We were lucky enough to experience both the middle and the edge of the giant pillow of hot air this week. For the first half of the week we melted in our non-air-conditioned apartment, eating ice cream and trying to think of cold things.
In the second half we were in Ireland for the wedding of some lovely friends. I’ve never been so happy to wear a scarf! Western Ireland was brisk and showery, which may be characteristic of the Atlantic climate, and on our return to Dublin we saw some ripper cumulonimbus clouds which I now realise may have been the edge of the warm air. We even went through a town that had completely lost power thanks to the storms.
Now we are back in the heat, daydreaming about green fields and trying to keep cool. There is no respite in sight, with the Spanish Meteorological Agency predicting similar temperatures for at least the next week. Please look after yourself Tortosins, and your neighbours. See you at the beach.
One of the reasons I started this blog was to share my experiences of living and working in Spain, hoping to fill the gap that I discovered when frantically Googling ‘how to live in Spain as an Australian’ before we left home. I enjoy sharing what we see, what we eat, and where we discover in this largely unknown region of southern Catalonia. It might be useful for others to know how we survived the administration process, and what to expect. I write for my friends, my family, for Past Me, and hopefully for future visitors.
One of the other reasons I started this blog was to tell stories and snippets from my research, which (until I got here) was mainly about historical weather observations in Australia. This topic is an amazing combination of history and science, of characters and statistics, and throughout my PhD I was determined to tell those stories to more people than my patient friends and obliging parents.
And so this website is a combination. Una mezcla. Part professional, and part…not. Sometimes I feel bad about this. I want to say sorry to those who have arrived here looking for info on Australia’s climate history, and are instead bombarded with pictures of Catalan booze. Equally, I want to apologise to my mates who want to keep up to date with our adventures here, but have to wade through the science stuff that they may find boring. I worry too, that when it comes time for me to find another job, this quasi-professional approach might bite me in the backside, as I have shared too much of my personal life.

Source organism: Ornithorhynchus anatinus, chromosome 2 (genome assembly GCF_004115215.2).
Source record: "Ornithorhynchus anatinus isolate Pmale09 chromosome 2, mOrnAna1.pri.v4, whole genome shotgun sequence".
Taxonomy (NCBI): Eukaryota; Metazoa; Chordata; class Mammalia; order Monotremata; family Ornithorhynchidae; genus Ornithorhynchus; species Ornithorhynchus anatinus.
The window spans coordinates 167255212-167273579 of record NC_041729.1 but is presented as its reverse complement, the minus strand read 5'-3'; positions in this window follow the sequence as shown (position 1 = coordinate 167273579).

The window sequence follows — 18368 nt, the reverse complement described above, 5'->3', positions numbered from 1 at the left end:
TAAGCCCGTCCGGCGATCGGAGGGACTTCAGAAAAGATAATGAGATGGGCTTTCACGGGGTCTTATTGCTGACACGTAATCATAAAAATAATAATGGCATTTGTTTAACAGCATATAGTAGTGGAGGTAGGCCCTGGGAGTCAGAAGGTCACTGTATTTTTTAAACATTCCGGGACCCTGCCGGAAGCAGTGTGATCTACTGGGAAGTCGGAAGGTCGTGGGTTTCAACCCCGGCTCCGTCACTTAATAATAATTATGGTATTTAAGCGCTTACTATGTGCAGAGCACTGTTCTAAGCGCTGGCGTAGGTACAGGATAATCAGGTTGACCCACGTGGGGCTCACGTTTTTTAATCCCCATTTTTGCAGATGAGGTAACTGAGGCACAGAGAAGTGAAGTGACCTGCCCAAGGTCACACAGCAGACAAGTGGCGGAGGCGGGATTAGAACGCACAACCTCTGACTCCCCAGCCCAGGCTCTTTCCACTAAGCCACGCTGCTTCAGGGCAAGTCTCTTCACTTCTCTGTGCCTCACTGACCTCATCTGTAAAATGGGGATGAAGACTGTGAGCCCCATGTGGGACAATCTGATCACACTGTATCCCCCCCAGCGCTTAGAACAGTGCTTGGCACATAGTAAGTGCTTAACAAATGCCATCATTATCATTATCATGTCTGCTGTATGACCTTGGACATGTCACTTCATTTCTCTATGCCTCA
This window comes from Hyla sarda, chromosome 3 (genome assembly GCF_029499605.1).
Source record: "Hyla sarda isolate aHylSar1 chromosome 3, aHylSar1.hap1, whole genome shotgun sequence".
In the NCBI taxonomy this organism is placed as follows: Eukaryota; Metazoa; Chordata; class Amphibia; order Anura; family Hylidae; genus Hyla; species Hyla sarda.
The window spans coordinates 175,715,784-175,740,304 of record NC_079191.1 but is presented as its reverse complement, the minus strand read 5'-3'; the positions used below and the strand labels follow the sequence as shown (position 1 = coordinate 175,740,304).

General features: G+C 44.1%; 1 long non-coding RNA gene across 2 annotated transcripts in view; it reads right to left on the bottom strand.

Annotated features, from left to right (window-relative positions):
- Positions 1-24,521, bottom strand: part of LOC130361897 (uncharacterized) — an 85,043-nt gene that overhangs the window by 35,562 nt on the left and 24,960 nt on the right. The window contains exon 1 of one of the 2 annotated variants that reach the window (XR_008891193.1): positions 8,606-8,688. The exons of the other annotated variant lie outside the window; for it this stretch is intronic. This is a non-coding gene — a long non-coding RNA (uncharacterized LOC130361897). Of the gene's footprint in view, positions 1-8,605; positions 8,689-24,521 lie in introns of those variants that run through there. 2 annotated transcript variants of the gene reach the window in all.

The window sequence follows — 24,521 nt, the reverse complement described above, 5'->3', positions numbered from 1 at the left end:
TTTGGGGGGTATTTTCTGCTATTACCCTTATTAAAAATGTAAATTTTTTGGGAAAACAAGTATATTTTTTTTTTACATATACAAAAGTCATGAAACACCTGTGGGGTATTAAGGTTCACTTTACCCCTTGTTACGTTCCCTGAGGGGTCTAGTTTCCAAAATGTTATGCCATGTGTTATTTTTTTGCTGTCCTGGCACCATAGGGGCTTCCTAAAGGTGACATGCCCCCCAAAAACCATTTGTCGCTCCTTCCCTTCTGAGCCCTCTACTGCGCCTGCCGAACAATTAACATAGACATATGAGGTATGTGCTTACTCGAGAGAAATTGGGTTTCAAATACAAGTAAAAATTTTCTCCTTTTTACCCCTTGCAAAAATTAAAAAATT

But you know, most of the time I do not want to apologise. To take that young person’s phrase that I don’t completely understand, I’m sorrynotsorry. Just like any profession, scientists don’t do science all the time. Sure, we may appreciate the world in a different way, but we are still living in that world, and occasionally doing non-sciencey things, just as accountants do non-accountanty things, and waitresses do non-waitressy things.
And maybe one day a potential young scientist might come across this blog and realise that he can be passionate about clinical psychology AND about his random love of baking dog-shaped cakes, or that her love of physics with her goal of visiting every football stadium in the world can co-exist happily. Or perhaps a skeptic might stumble here looking for details about historical Victorian weather and find that the scientists who study this stuff are real, complex people too, and may think twice before publishing something hateful on her blog.
Who knows. But either way, this week I finally put together a small tale about Melbourne’s meteorological history. Light on graphs, but effective at making me homesick, this is a summary of some key sights to see in Melbourne if you are on a nerdy science tour. Enjoy! Or don’t.
In January this year, the official Melbourne meteorological observatory shut its ventilated doors and moved up the road, from the corner of La Trobe and Victoria Streets to Olympic Park. Moving a white box and some scientific instruments might not seem like a big deal, but the 2km move marks the end of a long chapter in Melbourne’s 180-year meteorological history.
This week I filled in for a professor and gave my first ever lecture as a professional scientist to undergraduate students. Two hours of talking at second-year geography students about the climate of Australia. I now officially feel like an academic!
Although I get nervous (who doesn’t), I usually like giving public presentations. After some training in science communication, I hope that I am not completely crap at them either. But this was my first presentation to an audience that were not native English speakers. Unfortunately I could not rely on our mutual knowledge of Con the Fruiterer, or speak in slang. AND, I only had six days to prepare.Read More »
This week around 100 climate scientists, meteorologists, oceanographers and modellers descended on Tortosa for CLIMATE-ES 2015, an International Symposium (capslock intended) about climate change research across the Iberian Peninsula.Read More »